We use dbt’s snowplow package w/ BigQuery to process data across a group of websites that see about 3-4M page views on a daily basis. Even with a lookback period of just 1 day for incremental models, the
snowplow_page_views models was failing because it exceeded BigQuery’s resource limits. More specifically, the error message said something like this:
Peak usage: 128% of limit. Top memory consumer(s): sort operations used for analytic OVER() clauses: 98% other/unattributed: 2%
(Interesting blog post on in-memory query execution w/ BQ)
The page views model had a few different
row_number() over () clauses and I was able to identify that a step responsible for deduplicating events on the event_id field was the one causing trouble. Here’s what that looks like:
relevant_events as ( select *, row_number() over (partition by event_id order by dvce_created_tstamp) as dedupe from all_events where domain_sessionid in (select distinct domain_sessionid from new_sessions) )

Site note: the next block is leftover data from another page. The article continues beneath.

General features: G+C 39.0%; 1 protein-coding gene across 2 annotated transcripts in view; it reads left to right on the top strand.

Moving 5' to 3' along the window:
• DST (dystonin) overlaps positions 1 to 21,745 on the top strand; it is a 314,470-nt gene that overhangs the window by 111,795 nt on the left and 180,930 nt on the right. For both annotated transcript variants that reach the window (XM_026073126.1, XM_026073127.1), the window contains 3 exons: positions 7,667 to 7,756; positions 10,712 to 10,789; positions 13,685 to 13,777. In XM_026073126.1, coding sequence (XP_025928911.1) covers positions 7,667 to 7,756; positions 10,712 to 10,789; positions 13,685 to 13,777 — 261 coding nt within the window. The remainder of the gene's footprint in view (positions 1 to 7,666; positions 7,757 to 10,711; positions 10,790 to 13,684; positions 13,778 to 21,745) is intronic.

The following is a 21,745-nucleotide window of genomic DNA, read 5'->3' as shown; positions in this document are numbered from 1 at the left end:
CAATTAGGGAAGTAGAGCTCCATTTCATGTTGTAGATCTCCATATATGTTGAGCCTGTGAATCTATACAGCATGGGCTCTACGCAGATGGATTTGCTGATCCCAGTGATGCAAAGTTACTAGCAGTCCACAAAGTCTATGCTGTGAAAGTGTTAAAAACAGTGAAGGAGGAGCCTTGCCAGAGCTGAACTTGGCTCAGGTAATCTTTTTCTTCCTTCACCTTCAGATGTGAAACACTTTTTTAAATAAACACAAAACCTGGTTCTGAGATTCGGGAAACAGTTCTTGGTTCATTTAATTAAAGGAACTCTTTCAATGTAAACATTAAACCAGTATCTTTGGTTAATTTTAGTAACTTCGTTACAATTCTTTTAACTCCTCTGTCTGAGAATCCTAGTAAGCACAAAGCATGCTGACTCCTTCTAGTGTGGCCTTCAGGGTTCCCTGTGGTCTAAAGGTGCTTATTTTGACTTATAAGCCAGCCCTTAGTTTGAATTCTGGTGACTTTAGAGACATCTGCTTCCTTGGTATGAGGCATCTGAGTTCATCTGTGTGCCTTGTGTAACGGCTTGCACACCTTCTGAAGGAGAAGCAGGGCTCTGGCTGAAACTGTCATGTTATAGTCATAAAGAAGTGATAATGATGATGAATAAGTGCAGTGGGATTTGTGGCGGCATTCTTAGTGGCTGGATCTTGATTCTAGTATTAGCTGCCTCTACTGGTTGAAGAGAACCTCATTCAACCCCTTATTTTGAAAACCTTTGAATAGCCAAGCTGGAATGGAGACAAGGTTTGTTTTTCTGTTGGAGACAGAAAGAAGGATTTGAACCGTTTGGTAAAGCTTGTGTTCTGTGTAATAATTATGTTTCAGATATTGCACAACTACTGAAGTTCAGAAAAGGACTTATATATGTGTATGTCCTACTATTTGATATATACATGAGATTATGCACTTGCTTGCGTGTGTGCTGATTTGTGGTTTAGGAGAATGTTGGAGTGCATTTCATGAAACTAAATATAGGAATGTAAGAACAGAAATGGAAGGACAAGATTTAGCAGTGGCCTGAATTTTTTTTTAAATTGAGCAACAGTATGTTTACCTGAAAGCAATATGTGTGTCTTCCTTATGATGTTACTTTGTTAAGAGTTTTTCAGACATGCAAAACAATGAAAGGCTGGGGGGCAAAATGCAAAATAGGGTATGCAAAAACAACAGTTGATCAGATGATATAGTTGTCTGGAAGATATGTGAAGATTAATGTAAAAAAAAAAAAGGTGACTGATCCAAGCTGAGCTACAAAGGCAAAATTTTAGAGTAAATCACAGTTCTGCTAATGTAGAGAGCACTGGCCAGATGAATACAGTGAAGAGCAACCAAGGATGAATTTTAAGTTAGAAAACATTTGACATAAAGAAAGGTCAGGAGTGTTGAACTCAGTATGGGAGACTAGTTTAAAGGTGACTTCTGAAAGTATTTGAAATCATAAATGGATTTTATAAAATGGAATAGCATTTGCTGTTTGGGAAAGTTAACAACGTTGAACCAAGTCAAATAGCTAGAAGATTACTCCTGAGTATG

A subsequent CTE then selects all rows
where relevant_events.dedupe = 1
I’ve seen such “resources exceeded” errors a number of times, almost always with sort operations in window functions and to the best of my understanding this has something to do with BigQuery doing the sort operation in a single node (Maybe someone else can provide more details on how this works). Page 50 of this deck on query optimization with BigQuery suggests that rewriting such cases with an
array_agg() instead is more resource efficient since any elements not selected by your offset (see example) can be dropped when sorting.
Here’s what the rewritten deduplication step looks like:
relevant_events as ( select event.* from ( select e.event_id, array_agg(e order by dvce_created_tstamp limit 1)[offset(0)] as event from all_events as e group by 1 ) where event.domain_sessionid in (select distinct domain_sessionid from new_sessions) )
Instead of numbering events with the same ID by timestamp and then filtering for the first in each group, you can aggregate them, ordered by timestamp, and then select the first from each array to get the same effect. For the record, the rewritten version did run successfully within the allocated resources.
I’m going to write up a PR to the snowplow package later this week.
P.S. The part I’m still trying to wrap my head around is I wouldn’t expect each partition to have too many rows considering I’m partitioning by an ID field. I’m not sure why this sort operation would still be resource heavy.